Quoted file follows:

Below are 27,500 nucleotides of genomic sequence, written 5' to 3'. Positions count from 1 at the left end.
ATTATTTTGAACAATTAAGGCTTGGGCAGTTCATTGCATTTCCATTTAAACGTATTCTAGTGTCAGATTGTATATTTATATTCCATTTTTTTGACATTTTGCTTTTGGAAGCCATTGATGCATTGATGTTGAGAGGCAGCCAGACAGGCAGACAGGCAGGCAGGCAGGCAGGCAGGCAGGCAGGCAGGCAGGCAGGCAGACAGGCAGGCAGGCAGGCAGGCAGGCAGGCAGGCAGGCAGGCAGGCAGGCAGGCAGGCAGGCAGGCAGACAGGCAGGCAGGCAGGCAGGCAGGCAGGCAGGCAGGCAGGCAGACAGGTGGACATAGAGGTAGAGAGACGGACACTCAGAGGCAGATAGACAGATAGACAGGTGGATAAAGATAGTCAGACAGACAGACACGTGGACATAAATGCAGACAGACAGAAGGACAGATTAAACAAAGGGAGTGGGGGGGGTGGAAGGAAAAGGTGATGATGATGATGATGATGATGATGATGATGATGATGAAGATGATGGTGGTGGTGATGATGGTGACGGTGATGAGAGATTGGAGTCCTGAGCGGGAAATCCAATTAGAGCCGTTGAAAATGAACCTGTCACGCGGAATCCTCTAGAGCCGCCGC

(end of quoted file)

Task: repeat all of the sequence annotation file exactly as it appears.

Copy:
Below are 27,500 nucleotides of genomic sequence, written 5' to 3'. Positions count from 1 at the left end.
ATTATTTTGAACAATTAAGGCTTGGGCAGTTCATTGCATTTCCATTTAAACGTATTCTAGTGTCAGATTGTATATTTATATTCCATTTTTTTGACATTTTGCTTTTGGAAGCCATTGATGCATTGATGTTGAGAGGCAGCCAGACAGGCAGACAGGCAGGCAGGCAGGCAGGCAGGCAGGCAGGCAGGCAGGCAGGCAGACAGGCAGGCAGGCAGGCAGGCAGGCAGGCAGGCAGGCAGGCAGGCAGGCAGGCAGGCAGGCAGGCAGACAGGCAGGCAGGCAGGCAGGCAGGCAGGCAGGCAGGCAGGCAGACAGGTGGACATAGAGGTAGAGAGACGGACACTCAGAGGCAGATAGACAGATAGACAGGTGGATAAAGATAGTCAGACAGACAGACACGTGGACATAAATGCAGACAGACAGAAGGACAGATTAAACAAAGGGAGTGGGGGGGGTGGAAGGAAAAGGTGATGATGATGATGATGATGATGATGATGATGATGATGAAGATGATGGTGGTGGTGATGATGGTGACGGTGATGAGAGATTGGAGTCCTGAGCGGGAAATCCAATTAGAGCCGTTGAAAATGAACCTGTCACGCGGAATCCTCTAGAGCCGCCGC